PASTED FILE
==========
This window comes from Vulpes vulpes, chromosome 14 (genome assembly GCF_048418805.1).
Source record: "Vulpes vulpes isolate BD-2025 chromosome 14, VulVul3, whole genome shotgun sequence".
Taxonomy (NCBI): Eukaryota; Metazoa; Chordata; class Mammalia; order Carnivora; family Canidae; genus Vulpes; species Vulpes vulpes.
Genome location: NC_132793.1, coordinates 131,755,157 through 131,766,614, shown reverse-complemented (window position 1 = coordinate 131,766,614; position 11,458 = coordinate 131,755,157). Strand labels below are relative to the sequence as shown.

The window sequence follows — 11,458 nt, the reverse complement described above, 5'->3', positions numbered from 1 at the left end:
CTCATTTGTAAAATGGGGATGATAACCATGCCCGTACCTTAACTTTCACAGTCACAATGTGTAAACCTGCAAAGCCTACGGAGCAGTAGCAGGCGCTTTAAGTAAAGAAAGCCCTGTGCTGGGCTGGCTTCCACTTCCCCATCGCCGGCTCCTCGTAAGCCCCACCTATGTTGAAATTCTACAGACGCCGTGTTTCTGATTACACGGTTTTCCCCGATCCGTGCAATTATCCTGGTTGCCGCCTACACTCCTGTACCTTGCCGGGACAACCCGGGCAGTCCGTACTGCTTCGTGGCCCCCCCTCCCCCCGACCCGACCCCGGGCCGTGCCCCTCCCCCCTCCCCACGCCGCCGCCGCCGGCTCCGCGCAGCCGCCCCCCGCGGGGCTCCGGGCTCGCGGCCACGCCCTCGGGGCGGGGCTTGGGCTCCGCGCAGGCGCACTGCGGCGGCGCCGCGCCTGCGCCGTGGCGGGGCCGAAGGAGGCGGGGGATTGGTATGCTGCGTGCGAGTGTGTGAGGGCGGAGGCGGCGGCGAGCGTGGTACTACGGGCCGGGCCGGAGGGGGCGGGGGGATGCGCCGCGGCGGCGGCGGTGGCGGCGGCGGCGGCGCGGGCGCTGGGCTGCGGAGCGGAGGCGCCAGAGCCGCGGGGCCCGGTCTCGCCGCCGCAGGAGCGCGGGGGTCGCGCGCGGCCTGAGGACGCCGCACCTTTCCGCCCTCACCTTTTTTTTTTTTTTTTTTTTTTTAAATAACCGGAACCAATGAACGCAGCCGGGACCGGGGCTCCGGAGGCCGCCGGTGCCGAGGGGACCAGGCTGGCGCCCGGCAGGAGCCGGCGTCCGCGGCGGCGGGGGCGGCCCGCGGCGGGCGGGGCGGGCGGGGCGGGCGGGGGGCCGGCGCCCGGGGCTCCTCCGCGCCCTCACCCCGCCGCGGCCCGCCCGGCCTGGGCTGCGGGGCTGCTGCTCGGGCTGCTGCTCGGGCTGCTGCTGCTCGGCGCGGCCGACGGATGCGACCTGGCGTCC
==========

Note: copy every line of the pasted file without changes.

This window comes from Vulpes vulpes, chromosome 14 (genome assembly GCF_048418805.1).
Source record: "Vulpes vulpes isolate BD-2025 chromosome 14, VulVul3, whole genome shotgun sequence".
Taxonomy (NCBI): Eukaryota; Metazoa; Chordata; class Mammalia; order Carnivora; family Canidae; genus Vulpes; species Vulpes vulpes.
Genome location: NC_132793.1, coordinates 131,755,157 through 131,766,614, shown reverse-complemented (window position 1 = coordinate 131,766,614; position 11,458 = coordinate 131,755,157). Strand labels below are relative to the sequence as shown.

The window sequence follows — 11,458 nt, the reverse complement described above, 5'->3', positions numbered from 1 at the left end:
CTCATTTGTAAAATGGGGATGATAACCATGCCCGTACCTTAACTTTCACAGTCACAATGTGTAAACCTGCAAAGCCTACGGAGCAGTAGCAGGCGCTTTAAGTAAAGAAAGCCCTGTGCTGGGCTGGCTTCCACTTCCCCATCGCCGGCTCCTCGTAAGCCCCACCTATGTTGAAATTCTACAGACGCCGTGTTTCTGATTACACGGTTTTCCCCGATCCGTGCAATTATCCTGGTTGCCGCCTACACTCCTGTACCTTGCCGGGACAACCCGGGCAGTCCGTACTGCTTCGTGGCCCCCCCTCCCCCCGACCCGACCCCGGGCCGTGCCCCTCCCCCCTCCCCACGCCGCCGCCGCCGGCTCCGCGCAGCCGCCCCCCGCGGGGCTCCGGGCTCGCGGCCACGCCCTCGGGGCGGGGCTTGGGCTCCGCGCAGGCGCACTGCGGCGGCGCCGCGCCTGCGCCGTGGCGGGGCCGAAGGAGGCGGGGGATTGGTATGCTGCGTGCGAGTGTGTGAGGGCGGAGGCGGCGGCGAGCGTGGTACTACGGGCCGGGCCGGAGGGGGCGGGGGGATGCGCCGCGGCGGCGGCGGTGGCGGCGGCGGCGGCGCGGGCGCTGGGCTGCGGAGCGGAGGCGCCAGAGCCGCGGGGCCCGGTCTCGCCGCCGCAGGAGCGCGGGGGTCGCGCGCGGCCTGAGGACGCCGCACCTTTCCGCCCTCACCTTTTTTTTTTTTTTTTTTTTTTTAAATAACCGGAACCAATGAACGCAGCCGGGACCGGGGCTCCGGAGGCCGCCGGTGCCGAGGGGACCAGGCTGGCGCCCGGCAGGAGCCGGCGTCCGCGGCGGCGGGGGCGGCCCGCGGCGGGCGGGGCGGGCGGGGCGGGCGGGGGGCCGGCGCCCGGGGCTCCTCCGCGCCCTCACCCCGCCGCGGCCCGCCCGGCCTGGGCTGCGGGGCTGCTGCTCGGGCTGCTGCTCGGGCTGCTGCTGCTCGGCGCGGCCGACGGATGCGACCTGGCGTCC